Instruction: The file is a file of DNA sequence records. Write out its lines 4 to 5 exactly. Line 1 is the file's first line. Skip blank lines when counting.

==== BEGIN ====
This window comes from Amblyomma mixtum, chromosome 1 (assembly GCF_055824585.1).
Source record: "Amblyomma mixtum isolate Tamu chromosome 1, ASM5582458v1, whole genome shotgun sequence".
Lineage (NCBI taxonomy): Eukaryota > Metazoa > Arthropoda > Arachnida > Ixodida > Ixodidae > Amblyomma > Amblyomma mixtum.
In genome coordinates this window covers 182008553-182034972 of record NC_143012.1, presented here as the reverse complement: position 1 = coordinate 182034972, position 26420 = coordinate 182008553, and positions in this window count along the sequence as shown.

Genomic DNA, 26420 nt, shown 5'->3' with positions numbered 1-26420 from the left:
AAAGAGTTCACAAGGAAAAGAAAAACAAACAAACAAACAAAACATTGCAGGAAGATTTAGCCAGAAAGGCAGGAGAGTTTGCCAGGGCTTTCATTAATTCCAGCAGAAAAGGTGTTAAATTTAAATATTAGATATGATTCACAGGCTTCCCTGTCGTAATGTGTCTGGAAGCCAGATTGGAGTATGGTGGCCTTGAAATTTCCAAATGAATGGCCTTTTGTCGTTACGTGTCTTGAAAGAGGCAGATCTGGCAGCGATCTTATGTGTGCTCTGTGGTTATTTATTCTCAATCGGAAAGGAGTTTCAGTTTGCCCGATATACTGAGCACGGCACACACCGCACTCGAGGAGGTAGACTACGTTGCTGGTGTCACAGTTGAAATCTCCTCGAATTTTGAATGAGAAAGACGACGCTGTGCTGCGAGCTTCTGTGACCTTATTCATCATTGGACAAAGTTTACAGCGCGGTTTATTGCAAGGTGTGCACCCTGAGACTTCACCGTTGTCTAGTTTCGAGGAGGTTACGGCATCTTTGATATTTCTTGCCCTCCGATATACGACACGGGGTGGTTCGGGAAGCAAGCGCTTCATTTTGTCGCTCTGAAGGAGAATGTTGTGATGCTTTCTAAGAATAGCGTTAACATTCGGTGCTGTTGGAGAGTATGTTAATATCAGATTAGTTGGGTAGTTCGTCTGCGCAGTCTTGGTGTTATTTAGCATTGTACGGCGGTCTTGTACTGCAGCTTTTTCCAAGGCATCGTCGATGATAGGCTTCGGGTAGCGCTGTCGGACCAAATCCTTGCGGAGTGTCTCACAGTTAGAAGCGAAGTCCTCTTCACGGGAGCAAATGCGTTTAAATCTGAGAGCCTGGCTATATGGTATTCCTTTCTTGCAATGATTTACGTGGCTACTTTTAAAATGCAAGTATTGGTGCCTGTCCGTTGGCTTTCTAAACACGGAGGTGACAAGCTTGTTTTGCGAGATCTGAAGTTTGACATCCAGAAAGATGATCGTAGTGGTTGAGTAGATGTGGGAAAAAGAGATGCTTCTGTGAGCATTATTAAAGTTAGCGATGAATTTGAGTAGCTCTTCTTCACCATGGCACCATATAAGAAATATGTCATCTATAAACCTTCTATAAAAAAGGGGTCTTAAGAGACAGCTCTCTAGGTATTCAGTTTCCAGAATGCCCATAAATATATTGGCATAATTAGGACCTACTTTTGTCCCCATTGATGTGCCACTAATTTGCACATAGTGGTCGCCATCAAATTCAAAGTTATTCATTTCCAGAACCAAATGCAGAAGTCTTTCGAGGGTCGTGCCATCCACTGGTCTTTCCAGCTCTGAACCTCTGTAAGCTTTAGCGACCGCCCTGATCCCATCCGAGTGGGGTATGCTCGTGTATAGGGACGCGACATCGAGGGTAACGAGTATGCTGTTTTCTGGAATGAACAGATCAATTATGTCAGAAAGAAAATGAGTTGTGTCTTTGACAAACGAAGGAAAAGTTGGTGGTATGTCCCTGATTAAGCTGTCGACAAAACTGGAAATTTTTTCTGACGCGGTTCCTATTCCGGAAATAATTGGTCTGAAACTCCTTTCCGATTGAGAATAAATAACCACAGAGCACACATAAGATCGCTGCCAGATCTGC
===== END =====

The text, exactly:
In genome coordinates this window covers 182008553-182034972 of record NC_143012.1, presented here as the reverse complement: position 1 = coordinate 182034972, position 26420 = coordinate 182008553, and positions in this window count along the sequence as shown.

Genomic DNA, 26420 nt, shown 5'->3' with positions numbered 1-26420 from the left: